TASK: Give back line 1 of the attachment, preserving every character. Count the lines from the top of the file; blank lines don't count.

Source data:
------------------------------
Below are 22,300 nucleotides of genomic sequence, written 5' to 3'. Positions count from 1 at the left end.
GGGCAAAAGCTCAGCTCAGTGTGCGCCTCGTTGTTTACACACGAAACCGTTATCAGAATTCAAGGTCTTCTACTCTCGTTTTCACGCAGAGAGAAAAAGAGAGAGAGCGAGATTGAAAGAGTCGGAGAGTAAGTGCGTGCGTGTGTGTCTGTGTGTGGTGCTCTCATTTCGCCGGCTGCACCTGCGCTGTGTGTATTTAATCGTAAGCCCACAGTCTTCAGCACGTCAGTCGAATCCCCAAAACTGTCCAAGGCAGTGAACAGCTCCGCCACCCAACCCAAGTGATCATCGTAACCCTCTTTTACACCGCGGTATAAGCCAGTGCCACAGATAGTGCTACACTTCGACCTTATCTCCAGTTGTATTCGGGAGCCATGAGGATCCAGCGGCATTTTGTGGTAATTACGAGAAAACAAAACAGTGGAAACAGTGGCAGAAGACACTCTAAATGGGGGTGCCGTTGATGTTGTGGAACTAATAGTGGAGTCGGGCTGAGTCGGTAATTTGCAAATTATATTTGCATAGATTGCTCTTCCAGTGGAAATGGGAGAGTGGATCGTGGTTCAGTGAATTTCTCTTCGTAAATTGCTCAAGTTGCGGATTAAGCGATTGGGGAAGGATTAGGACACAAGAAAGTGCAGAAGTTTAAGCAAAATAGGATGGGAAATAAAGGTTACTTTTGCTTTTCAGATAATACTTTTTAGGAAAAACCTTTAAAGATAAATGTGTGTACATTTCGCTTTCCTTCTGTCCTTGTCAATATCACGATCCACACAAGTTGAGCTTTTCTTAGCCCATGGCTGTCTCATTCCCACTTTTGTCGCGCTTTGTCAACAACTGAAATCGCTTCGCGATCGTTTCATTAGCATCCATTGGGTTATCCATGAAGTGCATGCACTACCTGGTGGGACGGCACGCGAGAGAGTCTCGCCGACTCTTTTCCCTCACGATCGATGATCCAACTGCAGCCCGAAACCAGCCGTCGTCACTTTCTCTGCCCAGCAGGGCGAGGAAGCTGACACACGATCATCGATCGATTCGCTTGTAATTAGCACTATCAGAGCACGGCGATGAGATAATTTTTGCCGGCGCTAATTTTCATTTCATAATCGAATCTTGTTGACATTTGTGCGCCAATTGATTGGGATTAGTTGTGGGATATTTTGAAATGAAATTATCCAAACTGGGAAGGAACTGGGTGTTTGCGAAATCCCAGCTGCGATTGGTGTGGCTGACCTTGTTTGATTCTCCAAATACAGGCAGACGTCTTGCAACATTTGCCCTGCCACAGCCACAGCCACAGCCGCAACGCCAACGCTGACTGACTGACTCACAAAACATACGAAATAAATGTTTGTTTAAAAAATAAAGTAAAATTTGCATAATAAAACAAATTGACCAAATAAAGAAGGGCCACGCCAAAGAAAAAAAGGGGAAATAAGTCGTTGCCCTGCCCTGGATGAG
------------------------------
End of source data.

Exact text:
Below are 22,300 nucleotides of genomic sequence, written 5' to 3'. Positions count from 1 at the left end.